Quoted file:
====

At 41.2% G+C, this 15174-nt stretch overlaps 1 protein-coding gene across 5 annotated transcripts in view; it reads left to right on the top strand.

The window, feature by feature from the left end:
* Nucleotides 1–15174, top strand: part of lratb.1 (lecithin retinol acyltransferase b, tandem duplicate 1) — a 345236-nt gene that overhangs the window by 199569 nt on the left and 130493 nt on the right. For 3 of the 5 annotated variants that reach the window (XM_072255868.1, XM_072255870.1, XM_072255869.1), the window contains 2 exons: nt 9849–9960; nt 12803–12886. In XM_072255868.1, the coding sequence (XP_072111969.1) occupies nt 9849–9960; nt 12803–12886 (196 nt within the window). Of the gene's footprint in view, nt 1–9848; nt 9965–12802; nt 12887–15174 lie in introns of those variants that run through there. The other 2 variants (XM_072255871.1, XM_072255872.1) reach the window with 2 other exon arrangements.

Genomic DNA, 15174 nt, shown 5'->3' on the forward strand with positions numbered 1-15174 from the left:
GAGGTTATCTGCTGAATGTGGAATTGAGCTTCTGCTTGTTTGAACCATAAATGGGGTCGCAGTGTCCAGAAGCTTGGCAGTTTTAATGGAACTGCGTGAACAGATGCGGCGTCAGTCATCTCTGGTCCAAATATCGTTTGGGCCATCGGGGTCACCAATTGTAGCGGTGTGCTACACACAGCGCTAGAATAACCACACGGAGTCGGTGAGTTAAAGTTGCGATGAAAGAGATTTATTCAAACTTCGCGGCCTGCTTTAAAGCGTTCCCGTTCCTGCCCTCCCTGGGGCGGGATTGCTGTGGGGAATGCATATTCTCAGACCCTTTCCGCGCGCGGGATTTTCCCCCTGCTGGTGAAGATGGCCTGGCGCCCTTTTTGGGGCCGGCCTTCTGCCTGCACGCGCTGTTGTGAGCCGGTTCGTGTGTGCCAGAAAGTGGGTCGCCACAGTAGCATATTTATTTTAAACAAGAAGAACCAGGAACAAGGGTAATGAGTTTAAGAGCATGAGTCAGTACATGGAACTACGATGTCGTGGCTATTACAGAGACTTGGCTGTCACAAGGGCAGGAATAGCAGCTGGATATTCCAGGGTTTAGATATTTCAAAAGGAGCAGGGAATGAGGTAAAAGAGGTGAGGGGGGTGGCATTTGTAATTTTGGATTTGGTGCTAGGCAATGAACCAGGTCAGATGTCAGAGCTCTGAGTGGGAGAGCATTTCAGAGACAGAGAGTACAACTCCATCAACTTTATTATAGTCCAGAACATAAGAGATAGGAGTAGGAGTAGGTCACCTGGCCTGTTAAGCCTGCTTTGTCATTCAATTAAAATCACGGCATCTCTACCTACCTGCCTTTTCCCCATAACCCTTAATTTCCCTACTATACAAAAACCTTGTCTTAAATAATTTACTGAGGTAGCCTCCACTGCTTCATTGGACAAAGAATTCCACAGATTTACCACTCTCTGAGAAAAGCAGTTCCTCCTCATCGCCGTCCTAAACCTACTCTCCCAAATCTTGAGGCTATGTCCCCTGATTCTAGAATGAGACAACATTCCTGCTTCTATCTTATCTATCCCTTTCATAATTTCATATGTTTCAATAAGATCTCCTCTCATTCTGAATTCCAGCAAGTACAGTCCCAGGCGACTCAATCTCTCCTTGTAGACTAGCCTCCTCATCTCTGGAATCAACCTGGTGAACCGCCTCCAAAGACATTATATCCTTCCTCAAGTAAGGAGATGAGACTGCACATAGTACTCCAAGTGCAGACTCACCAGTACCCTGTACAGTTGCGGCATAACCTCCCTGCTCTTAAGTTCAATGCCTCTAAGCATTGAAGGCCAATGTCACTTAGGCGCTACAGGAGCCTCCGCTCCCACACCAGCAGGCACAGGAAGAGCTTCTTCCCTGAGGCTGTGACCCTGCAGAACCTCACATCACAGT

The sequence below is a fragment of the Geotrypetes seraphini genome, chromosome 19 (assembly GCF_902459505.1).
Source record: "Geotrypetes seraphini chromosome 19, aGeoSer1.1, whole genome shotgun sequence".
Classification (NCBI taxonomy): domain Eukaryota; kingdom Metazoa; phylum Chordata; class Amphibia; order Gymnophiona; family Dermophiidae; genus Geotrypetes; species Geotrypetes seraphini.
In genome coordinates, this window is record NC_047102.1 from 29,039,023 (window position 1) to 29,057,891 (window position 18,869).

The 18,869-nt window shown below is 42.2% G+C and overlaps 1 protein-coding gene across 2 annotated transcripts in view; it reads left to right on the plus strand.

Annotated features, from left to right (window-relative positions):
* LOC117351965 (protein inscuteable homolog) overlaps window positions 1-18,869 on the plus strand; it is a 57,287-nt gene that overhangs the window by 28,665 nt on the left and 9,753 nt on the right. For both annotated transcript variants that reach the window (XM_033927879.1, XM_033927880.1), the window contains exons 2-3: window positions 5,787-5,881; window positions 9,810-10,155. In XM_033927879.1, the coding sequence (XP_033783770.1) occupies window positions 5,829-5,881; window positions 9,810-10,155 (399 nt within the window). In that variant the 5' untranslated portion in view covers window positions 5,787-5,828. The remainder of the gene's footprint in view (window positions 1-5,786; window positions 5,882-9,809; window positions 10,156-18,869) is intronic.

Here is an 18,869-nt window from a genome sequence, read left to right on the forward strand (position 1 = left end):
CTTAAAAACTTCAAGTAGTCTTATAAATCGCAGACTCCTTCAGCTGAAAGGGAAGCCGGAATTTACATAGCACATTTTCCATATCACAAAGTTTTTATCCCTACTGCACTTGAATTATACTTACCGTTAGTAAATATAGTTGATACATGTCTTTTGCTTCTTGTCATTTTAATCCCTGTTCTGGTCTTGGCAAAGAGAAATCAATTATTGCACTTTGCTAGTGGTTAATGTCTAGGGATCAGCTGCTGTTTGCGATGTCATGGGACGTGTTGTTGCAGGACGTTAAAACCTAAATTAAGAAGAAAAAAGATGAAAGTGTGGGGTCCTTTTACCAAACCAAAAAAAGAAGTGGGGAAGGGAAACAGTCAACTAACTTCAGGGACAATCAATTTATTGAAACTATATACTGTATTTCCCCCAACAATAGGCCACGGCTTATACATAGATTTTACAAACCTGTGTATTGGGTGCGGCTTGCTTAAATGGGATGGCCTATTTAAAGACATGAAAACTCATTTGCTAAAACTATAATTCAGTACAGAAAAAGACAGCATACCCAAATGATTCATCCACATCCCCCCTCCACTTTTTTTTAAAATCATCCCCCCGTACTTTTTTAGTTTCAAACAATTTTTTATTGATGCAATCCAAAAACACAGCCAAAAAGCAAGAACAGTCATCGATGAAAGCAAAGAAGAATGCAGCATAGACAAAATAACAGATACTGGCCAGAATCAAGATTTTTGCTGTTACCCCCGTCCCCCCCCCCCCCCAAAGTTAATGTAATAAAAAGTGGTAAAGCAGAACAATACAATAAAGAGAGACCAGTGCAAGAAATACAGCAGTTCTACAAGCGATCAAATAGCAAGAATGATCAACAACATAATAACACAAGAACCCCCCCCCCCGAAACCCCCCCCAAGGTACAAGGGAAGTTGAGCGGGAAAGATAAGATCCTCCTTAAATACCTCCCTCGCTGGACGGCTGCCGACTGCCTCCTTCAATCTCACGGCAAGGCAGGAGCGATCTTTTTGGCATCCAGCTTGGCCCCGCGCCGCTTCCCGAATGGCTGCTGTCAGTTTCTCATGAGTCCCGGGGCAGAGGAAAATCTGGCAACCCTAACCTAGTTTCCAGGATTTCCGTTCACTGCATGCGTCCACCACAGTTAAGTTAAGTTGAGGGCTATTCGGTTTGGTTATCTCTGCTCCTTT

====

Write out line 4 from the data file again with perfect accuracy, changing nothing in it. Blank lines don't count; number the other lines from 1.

Genomic DNA, 15174 nt, shown 5'->3' on the forward strand with positions numbered 1-15174 from the left: